Gaviota: The End of Southern California
Screening and Q+A with Director Shaw Leonard and Phil McKenna, Gaviota Coast Conservancy Where: Santa Barbara Maritime Museum, 113 Harbor Way, Santa Barbara When: Thursday, July 12, 2018 at 7:00pm
SBMM Members Reception 6:15pm
Cost: $5 (SBMM Members) $15 (Non-members)
Register: www.sbmm.org or (805) 456-8747
Sponsored by: Marie L. Morrisroe
Gaviota: The End of Southern California is a 42-minute film that explores one of the most threatened biodiversity hotspots in the world. This film leads audiences from the ocean floor of the Santa Barbara Channel to the peaks of the jagged Santa Ynez Mountains. This wild journey crosses paths with breaching humpback whales, elusive white-tailed kites and nocturnal mountain lions. With nearly 90% of Southern California’s coast lost to development, the preservation of this coastline is the last bastion of hope for wildlife fighting to survive against a world closing in.
Facing the reality of mass extinction, California’s Gaviota coast is a startling reminder of what we have lost and what remains to be saved.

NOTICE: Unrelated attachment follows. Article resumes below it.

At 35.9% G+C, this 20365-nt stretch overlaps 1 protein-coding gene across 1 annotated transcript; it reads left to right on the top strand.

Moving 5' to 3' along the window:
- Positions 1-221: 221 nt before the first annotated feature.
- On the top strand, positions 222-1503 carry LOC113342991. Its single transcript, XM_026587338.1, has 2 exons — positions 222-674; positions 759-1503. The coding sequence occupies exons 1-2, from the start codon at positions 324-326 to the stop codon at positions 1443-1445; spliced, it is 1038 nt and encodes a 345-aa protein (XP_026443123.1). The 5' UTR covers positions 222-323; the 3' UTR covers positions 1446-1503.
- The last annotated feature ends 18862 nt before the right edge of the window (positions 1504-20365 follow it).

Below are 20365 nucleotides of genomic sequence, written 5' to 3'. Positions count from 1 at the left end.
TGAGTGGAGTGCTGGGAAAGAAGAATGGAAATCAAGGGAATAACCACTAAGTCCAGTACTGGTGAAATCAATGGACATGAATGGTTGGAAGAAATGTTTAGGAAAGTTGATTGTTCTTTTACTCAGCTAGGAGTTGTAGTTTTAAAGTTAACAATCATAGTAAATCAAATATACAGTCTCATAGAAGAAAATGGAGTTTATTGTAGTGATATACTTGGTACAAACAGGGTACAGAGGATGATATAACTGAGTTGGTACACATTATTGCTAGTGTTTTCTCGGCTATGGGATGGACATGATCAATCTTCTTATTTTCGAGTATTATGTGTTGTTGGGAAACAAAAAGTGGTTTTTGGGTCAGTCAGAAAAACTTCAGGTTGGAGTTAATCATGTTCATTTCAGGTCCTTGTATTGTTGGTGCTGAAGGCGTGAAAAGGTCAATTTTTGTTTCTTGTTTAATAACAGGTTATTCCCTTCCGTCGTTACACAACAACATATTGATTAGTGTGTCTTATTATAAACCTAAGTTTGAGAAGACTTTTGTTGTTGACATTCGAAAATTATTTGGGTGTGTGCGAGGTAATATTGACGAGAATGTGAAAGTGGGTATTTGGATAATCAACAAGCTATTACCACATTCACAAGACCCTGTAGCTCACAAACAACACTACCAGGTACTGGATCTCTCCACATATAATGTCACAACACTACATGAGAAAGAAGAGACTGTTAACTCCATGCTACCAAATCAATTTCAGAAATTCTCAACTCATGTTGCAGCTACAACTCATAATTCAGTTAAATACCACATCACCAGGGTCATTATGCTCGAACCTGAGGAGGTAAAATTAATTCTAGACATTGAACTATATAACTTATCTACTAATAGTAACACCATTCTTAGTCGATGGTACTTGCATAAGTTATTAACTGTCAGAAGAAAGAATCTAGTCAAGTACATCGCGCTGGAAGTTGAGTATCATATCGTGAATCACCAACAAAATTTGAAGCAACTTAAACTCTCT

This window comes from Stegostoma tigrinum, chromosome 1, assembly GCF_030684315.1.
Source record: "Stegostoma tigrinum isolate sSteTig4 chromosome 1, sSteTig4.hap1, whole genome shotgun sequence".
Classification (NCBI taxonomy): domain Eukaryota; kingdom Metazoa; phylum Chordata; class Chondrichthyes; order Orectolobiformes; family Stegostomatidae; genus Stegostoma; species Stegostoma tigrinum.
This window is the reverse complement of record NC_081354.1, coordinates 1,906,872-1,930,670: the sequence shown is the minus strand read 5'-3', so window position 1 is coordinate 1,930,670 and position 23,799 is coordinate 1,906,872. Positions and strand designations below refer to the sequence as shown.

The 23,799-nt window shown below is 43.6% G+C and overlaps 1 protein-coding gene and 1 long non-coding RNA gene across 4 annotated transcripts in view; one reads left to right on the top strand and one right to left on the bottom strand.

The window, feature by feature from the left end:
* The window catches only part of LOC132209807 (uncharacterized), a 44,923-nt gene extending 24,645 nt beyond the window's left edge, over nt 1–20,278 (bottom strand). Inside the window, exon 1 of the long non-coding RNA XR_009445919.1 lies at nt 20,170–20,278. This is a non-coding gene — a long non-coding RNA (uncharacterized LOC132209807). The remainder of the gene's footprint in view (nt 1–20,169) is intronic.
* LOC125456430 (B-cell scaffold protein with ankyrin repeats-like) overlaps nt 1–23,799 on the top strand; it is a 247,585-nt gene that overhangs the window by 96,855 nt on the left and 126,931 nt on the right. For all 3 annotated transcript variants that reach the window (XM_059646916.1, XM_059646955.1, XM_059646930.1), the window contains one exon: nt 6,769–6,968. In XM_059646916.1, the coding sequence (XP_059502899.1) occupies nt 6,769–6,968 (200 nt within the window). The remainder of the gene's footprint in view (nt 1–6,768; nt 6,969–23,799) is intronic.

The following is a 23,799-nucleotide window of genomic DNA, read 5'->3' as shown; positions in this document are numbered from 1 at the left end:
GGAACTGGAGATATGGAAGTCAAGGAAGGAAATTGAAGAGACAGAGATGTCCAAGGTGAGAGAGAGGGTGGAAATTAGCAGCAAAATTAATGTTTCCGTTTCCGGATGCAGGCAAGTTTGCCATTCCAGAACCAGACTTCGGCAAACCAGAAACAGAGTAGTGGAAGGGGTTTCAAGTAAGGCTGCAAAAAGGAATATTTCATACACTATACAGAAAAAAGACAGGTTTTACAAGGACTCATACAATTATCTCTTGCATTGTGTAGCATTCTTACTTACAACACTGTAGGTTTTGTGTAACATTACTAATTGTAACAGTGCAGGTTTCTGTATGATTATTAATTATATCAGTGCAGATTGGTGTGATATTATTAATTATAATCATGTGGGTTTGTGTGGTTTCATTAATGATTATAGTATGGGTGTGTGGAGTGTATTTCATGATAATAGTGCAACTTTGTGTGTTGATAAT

Filmed over the course of five years, Gaviota: The End of Southern California pushed the limits of the cinematographers’ bodies and equipment to capture the rare and intimate moments this ecosystem has to offer. They worked alongside scorching wild fires, under freezing storms, and in the face of howling winds. With backpack loads frequently weighing over 90 pounds, simply getting to many of the film’s locations proved challenging.
The cinematographers’ innovation and relentless persistence resulted in the documentation of over fifty unique wildlife species that are found on the Gaviota Coast.
Shaw Leonard has been a documentary photographer and filmmaker for 17 years. His work primarily focuses on social and environmental justice. He has premiered at the Santa Barbara International Film Festival (The Future of the Gaviota Coast, 2009 and A Womb with a View, 2012). Today he primarily focuses on wildlife cinematography and traditional black and white photography.